It usually takes at least several hours to determine that a meteor shower is in progress because at the onset of a shower the number of meteors seen is usually very few. It becomes apparent that a meteor shower is happening when over time, nearly all meteors seem to come from the same point in the sky, called the radiant. The radiant slowly changes position in the sky during the course of a meteor shower, but remains in the vicinity of it associated constellation. Meteor shower names often include the name of the constellation from which the shower seems to originate during its peak time. There are over 120 recognized meteor showers each year and from these a number of meteors do not entirely disintegrate, falling to Earth as dust or micrometeorites.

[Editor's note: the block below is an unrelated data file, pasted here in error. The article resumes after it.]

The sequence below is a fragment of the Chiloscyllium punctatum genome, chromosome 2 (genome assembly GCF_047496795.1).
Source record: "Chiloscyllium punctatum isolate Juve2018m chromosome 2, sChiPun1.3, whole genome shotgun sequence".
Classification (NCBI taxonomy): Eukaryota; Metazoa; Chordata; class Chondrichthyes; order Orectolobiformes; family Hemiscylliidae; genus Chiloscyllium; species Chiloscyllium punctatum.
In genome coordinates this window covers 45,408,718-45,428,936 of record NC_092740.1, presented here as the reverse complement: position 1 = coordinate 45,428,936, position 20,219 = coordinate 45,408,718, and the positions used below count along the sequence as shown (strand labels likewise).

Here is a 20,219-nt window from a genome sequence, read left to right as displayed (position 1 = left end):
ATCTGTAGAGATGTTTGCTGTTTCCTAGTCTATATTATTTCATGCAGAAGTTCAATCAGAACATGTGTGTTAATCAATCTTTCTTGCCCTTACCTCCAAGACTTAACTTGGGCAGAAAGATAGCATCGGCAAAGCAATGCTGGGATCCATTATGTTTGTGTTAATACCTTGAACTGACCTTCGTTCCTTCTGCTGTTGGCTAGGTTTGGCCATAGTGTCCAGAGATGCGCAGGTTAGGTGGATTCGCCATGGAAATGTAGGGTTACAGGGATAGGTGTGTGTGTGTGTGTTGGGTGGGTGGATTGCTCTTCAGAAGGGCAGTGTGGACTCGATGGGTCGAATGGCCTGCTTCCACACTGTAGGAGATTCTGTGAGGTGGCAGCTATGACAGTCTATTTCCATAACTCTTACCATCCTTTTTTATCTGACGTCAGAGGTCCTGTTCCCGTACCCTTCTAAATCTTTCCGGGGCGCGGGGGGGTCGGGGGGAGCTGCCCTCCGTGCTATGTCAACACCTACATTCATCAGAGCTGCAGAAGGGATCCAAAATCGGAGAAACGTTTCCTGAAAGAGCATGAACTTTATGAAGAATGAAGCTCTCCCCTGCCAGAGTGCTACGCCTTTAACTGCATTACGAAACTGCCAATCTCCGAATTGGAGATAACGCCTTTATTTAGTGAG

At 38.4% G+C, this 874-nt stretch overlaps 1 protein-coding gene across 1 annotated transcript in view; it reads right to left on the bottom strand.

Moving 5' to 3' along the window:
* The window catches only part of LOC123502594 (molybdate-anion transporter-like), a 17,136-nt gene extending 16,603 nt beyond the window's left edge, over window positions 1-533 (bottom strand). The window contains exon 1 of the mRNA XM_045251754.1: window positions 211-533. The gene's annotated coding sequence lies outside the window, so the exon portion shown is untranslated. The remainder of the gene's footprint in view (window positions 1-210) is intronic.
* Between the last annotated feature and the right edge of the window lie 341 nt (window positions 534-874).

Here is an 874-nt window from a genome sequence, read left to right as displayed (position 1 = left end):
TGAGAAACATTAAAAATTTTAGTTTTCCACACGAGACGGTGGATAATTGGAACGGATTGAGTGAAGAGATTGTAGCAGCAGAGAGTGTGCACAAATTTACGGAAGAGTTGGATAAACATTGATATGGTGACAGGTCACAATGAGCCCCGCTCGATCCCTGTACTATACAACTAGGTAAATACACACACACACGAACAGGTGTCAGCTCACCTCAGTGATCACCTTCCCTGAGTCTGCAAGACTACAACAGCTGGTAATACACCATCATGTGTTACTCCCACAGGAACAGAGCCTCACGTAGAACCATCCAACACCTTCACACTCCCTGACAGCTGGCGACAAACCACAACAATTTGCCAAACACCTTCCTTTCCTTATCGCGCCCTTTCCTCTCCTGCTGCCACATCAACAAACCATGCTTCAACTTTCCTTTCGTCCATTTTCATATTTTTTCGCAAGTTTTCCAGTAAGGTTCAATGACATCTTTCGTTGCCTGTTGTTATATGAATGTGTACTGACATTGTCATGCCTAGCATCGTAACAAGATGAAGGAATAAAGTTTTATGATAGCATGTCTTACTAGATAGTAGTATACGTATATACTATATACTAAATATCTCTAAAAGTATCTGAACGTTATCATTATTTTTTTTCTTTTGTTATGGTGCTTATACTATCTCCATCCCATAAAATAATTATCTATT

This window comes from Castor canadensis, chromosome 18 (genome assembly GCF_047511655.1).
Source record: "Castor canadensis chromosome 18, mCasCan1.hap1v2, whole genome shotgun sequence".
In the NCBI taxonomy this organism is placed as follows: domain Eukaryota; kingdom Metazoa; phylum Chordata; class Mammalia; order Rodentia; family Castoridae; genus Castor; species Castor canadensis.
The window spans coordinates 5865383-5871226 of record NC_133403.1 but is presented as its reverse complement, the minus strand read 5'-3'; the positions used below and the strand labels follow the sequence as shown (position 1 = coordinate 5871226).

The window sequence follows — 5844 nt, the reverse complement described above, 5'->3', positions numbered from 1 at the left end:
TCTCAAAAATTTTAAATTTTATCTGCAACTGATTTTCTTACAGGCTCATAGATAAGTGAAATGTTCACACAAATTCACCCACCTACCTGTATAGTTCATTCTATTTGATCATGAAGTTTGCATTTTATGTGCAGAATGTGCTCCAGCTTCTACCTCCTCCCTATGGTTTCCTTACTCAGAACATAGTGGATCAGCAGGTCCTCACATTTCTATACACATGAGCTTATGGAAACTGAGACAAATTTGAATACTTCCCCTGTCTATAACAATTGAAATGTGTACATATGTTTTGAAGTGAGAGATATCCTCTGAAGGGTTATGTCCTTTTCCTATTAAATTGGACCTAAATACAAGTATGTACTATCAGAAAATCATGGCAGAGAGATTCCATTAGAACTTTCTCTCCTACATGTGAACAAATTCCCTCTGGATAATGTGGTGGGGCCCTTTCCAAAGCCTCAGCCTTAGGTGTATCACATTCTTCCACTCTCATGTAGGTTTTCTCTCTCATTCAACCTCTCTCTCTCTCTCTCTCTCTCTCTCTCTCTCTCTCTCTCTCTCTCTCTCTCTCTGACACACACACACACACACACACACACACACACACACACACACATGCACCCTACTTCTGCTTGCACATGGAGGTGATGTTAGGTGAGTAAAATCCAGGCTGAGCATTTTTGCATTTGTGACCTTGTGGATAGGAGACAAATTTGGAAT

An interesting way to count meteors during a meteor shower is to listen for them on a radio. By tuning a receiver to a radio station that is normally too far away to detect, a listener can hear bursts of reception caused by radio waves reflecting off electrons in the wake of a meteor. With this method receivers over a thousand miles from a transmitting station can be detected and meteors can be counted even if seeing conditions are poor. Scientists use specialized equipment including RADAR and computers to automate this type of detection and analysis. The study of meteors and meteor showers provides information about the origins of comets and asteroids plus clues about the distribution of matter in the solar system.